When it comes to box office gold, few comedians have had the star power and pull that Eddie Murphy has had ever since gracing the screen in the ‘80s. His movies have grossed more $3.8 billion worldwide and he easily became one of Hollywood’s sought after stars and a leading comedian in mainstream culture. In addition to acting, he has also written and produced some of his biggest hits, including the fan favorite Coming to America.
In the early 1980s, Murphy first earned national attention as a cast member on Saturday Night Live and has even been credited with helping to revitalize the show. From then on, Murphy went to star in huge hit movies such as Trading Places, Beverly Hills Cop, and more. In honor of his latest anticipated film, Coming 2 America (set for release on Amazon Prime March 5), and his appearance on the cover of the March/April issue of ESSENCE, we’re taking a look back at 15 iconic Eddie Murphy characters.
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Prince Akeem in Coming to America
Coming to America is number one on the list because (besides the obvious), the film quickly gained a cult following and has continued to set precedent when it comes to Black romantic comedies. Released in 1988, it was the highest-earning film that year for the studio and the third highest-grossing film at the United States box office, eventually going on to earn $350 million worldwide. Murphy not only served as the star, but also acted in various roles, wrote the film’s story, and had it produced under his production company. “Let your soul glo.”
BIlly Ray in Trading Places
In Trading Places, Murphy played Billy Ray Valentine, a hustler who crosses paths with an upper-class broker (Dan Aykroyd) with whom he trades lives. The film was considered a box-office success upon its release, earning over $90.4 million, and received generally positive reviews. Although starring aside fellow comedian and SNL alum Aykroyd, Murphy became one of the highest-paid and talked-about comedians in Hollywood after the movie debuted. Immediately after Trading Places’ release, Paramount Pictures signed Murphy to an exclusive contract worth $25 million and also agreed to finance his production studio.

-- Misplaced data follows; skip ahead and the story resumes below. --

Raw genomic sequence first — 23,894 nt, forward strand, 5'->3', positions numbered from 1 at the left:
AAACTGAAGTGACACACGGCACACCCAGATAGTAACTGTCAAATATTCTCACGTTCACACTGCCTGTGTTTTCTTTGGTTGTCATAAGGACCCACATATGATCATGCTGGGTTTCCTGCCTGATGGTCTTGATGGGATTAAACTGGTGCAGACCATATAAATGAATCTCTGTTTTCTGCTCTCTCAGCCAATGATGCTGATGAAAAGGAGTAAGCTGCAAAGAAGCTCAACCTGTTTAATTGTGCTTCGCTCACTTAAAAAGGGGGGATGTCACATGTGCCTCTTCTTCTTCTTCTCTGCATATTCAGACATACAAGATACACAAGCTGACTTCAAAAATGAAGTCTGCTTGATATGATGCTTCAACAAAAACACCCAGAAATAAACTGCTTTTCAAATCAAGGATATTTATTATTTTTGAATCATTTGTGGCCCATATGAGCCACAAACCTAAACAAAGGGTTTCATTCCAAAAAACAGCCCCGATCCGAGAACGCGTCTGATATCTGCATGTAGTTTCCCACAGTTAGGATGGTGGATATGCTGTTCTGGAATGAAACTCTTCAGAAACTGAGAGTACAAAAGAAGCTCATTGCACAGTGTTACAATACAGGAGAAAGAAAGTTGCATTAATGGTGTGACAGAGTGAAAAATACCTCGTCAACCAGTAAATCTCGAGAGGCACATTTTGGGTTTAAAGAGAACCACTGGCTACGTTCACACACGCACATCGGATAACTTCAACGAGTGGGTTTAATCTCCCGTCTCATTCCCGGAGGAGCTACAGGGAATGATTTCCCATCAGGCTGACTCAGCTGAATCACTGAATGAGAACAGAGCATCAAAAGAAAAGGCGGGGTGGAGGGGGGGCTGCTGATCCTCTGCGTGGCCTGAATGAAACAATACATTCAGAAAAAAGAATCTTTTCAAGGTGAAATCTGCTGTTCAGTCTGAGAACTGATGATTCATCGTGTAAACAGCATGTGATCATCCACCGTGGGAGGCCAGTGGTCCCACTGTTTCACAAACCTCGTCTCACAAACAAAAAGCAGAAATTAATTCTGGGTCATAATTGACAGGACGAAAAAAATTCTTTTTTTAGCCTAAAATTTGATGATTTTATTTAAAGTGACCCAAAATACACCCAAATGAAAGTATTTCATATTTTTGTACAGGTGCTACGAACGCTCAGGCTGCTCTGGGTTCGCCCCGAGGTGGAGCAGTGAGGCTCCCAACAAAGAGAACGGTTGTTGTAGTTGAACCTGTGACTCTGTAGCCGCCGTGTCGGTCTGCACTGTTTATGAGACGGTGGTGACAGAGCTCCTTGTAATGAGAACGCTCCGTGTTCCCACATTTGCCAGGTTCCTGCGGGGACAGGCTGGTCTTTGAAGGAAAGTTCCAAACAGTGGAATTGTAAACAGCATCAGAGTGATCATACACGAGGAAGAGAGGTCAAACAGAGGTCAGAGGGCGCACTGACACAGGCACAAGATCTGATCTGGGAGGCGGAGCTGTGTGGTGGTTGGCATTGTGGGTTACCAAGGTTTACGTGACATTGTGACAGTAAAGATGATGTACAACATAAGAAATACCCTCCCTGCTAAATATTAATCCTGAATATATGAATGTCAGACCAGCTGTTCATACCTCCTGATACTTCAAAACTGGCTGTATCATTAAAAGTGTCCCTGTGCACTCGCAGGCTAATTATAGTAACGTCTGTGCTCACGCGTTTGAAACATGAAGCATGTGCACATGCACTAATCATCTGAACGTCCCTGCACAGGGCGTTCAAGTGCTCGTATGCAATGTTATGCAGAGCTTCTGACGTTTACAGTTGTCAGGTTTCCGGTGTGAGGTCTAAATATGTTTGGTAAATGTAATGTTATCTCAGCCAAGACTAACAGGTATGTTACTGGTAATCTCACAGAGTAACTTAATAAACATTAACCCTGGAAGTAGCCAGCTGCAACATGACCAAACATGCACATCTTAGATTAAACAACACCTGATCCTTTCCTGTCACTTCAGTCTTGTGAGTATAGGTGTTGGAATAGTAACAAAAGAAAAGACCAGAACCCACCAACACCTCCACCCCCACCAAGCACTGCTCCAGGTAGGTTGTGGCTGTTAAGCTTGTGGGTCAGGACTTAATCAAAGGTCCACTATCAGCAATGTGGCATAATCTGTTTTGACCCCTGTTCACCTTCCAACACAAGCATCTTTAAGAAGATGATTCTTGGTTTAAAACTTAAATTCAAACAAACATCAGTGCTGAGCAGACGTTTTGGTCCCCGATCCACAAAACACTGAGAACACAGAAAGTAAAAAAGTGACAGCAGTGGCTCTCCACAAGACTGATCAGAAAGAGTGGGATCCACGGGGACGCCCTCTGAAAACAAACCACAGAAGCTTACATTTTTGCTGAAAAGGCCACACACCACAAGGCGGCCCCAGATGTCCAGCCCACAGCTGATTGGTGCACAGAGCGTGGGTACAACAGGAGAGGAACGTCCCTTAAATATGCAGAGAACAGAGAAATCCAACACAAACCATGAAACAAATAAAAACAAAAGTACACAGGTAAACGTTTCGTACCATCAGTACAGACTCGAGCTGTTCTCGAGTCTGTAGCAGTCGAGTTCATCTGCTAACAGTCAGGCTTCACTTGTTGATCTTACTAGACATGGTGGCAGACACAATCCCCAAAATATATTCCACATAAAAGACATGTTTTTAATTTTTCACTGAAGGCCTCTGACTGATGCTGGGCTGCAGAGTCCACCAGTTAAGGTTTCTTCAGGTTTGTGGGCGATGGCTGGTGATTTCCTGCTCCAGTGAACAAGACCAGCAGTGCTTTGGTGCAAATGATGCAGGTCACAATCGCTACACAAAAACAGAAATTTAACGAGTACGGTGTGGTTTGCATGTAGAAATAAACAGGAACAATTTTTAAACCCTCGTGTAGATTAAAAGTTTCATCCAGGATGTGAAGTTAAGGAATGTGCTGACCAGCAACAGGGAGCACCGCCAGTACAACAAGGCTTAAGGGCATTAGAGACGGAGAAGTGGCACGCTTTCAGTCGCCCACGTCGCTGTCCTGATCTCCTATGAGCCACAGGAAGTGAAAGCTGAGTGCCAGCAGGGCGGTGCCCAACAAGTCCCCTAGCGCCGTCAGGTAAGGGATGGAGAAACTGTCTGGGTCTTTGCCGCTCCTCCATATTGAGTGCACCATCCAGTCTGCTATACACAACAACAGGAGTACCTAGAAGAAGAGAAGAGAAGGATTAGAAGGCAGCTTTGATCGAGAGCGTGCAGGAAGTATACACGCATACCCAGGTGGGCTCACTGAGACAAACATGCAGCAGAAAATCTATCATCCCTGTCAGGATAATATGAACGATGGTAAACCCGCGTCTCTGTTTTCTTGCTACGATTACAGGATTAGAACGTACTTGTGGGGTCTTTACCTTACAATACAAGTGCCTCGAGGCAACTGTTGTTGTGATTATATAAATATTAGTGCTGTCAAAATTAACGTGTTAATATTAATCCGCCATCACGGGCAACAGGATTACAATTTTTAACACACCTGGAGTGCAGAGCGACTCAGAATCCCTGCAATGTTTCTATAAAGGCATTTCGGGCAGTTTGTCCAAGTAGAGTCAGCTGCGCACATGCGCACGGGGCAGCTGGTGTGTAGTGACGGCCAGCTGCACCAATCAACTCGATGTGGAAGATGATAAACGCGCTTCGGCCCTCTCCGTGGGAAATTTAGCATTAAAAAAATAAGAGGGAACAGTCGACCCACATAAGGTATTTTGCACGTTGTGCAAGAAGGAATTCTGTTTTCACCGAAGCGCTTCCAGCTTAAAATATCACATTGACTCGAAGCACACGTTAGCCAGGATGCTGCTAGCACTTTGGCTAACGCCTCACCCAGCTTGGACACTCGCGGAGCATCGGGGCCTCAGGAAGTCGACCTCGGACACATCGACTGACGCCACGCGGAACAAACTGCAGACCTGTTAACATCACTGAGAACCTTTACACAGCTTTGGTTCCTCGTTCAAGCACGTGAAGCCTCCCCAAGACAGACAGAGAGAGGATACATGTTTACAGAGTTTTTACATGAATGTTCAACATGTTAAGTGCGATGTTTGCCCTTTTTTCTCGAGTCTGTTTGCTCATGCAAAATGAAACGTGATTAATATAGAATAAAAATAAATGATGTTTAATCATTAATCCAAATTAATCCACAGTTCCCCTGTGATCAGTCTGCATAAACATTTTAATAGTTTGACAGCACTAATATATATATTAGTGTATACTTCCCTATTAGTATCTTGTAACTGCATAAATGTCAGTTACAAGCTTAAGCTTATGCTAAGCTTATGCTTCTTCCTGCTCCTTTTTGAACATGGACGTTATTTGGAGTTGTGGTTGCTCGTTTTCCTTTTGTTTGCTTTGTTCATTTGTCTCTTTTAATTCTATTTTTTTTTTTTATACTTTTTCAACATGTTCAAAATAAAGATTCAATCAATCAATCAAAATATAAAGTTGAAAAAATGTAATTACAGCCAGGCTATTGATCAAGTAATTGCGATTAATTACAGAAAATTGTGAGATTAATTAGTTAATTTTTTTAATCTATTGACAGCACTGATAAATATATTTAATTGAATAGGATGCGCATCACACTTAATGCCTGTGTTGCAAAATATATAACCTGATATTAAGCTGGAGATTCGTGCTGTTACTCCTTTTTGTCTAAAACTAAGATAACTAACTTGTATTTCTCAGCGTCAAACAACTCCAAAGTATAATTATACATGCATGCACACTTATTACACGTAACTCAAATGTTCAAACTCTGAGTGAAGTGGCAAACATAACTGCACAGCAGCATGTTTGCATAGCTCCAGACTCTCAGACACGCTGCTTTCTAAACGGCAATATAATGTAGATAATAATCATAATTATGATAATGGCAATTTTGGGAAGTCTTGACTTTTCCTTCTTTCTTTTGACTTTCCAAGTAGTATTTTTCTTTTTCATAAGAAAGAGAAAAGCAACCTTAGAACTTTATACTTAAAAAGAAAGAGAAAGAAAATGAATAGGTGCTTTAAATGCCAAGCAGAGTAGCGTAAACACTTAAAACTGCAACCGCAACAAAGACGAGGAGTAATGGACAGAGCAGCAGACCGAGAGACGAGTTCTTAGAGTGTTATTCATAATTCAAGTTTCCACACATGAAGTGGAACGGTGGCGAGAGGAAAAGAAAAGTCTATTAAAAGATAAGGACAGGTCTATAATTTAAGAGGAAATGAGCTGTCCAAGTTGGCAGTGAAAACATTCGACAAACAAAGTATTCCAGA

Sherman Klump/Buddy Love in The Nutty Professor & The Nutty Professor II
The Nutty Professor, and its sequel, The Nutty Professor II: Meet the Klumps were instantly successful when they debuted at the box office in 1996 and 2000, respectively. The franchise saw Murphy play the iconic roles of Sherman Klump, Buddy Love, and most of the Klump family members, which made for delightful fun amongst both fans and critics alike. The first film has grossed over $273 million worldwide.
Dr. John Dolittle in Doctor Dolittle
Another cult classic due to Murphy’s performance and the adorable plot, Doctor Dolittle debuted at number #1 at the box office. The family-friendly film was received warmly by audiences and garnered enough success for multiple follow-up sequels. The soundtrack also spawned Aaliyah’s hit “Are You That Somebody?” and other songs that climbed the charts.
Maximilian in Vampire in Brooklyn
Not only did Murphy serve as one of the movie’s producers and its main lead, but he also wrote the film’s script. Directed as a horror-comedy film by Wes Craven, it’s since become a cult classic and developed its own legacy. Although it wasn’t an immediate success at the time, the movie has gone on to be an outlier of typical horror-comedy plots. The movie also starred Angela Bassett, Kadeem Harrison, John Witherspoon, and Allen Payne, who have all since looked back at the film with deep appreciation as an underrated film of its nature.
Vernest “Quick” Brown in Harlem Nights
Executive produced and directed by Murphy himself (it remains his only directorial film), Harlem Nights is considered a classic film within Black culture. The movie co-stars the legendary Richard Pryor (whom Murphy considered his greatest influence within stand-up comedy) and Redd Foxx, (another one of his comedic idols), in supporting roles and marks his late brother Charlie’s first film debut. The film became a financial success, securing $95 million.